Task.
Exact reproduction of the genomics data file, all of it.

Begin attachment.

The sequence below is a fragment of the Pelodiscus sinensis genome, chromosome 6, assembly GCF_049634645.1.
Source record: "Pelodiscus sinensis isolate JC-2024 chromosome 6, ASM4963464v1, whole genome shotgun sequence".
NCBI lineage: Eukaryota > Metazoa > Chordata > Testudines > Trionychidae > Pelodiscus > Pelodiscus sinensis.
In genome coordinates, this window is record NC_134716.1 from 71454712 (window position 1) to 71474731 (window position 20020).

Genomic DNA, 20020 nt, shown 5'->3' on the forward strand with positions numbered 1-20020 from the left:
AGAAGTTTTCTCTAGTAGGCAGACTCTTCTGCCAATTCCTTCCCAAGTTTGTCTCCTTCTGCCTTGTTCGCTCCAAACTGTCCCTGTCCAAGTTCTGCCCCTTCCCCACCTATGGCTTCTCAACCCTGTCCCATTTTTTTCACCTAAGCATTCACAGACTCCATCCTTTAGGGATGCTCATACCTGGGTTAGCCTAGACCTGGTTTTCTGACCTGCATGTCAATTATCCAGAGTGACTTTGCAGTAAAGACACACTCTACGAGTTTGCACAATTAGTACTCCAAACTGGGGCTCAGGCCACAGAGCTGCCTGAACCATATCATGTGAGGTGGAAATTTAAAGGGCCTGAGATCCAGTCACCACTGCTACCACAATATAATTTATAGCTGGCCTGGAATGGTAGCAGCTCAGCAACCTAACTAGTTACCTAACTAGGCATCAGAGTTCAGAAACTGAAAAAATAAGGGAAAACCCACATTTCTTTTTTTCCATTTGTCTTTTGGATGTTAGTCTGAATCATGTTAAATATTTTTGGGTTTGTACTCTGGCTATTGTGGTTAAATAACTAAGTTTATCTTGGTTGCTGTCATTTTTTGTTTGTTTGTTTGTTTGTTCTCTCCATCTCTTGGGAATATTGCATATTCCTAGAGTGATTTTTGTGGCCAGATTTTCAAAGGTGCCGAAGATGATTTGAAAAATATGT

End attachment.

The sequence below is a fragment of the Pelodiscus sinensis genome, chromosome 6, assembly GCF_049634645.1.
Source record: "Pelodiscus sinensis isolate JC-2024 chromosome 6, ASM4963464v1, whole genome shotgun sequence".
NCBI lineage: Eukaryota > Metazoa > Chordata > Testudines > Trionychidae > Pelodiscus > Pelodiscus sinensis.
In genome coordinates, this window is record NC_134716.1 from 71454712 (window position 1) to 71474731 (window position 20020).

Genomic DNA, 20020 nt, shown 5'->3' on the forward strand with positions numbered 1-20020 from the left:
AGAAGTTTTCTCTAGTAGGCAGACTCTTCTGCCAATTCCTTCCCAAGTTTGTCTCCTTCTGCCTTGTTCGCTCCAAACTGTCCCTGTCCAAGTTCTGCCCCTTCCCCACCTATGGCTTCTCAACCCTGTCCCATTTTTTTCACCTAAGCATTCACAGACTCCATCCTTTAGGGATGCTCATACCTGGGTTAGCCTAGACCTGGTTTTCTGACCTGCATGTCAATTATCCAGAGTGACTTTGCAGTAAAGACACACTCTACGAGTTTGCACAATTAGTACTCCAAACTGGGGCTCAGGCCACAGAGCTGCCTGAACCATATCATGTGAGGTGGAAATTTAAAGGGCCTGAGATCCAGTCACCACTGCTACCACAATATAATTTATAGCTGGCCTGGAATGGTAGCAGCTCAGCAACCTAACTAGTTACCTAACTAGGCATCAGAGTTCAGAAACTGAAAAAATAAGGGAAAACCCACATTTCTTTTTTTCCATTTGTCTTTTGGATGTTAGTCTGAATCATGTTAAATATTTTTGGGTTTGTACTCTGGCTATTGTGGTTAAATAACTAAGTTTATCTTGGTTGCTGTCATTTTTTGTTTGTTTGTTTGTTTGTTCTCTCCATCTCTTGGGAATATTGCATATTCCTAGAGTGATTTTTGTGGCCAGATTTTCAAAGGTGCCGAAGATGATTTGAAAAATATGT